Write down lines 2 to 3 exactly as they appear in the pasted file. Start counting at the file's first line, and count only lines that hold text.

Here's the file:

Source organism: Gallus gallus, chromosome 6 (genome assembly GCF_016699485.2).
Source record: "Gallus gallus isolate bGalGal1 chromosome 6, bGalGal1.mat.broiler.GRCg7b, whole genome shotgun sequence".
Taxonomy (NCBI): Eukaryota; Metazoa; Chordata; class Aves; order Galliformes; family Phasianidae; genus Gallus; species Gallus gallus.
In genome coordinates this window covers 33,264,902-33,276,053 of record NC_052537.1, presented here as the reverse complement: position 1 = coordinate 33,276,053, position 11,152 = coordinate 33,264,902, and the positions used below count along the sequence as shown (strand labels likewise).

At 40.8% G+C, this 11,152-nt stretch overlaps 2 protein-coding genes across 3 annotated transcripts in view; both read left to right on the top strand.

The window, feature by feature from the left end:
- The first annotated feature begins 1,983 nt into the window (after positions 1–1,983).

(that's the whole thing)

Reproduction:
Source record: "Gallus gallus isolate bGalGal1 chromosome 6, bGalGal1.mat.broiler.GRCg7b, whole genome shotgun sequence".
Taxonomy (NCBI): Eukaryota; Metazoa; Chordata; class Aves; order Galliformes; family Phasianidae; genus Gallus; species Gallus gallus.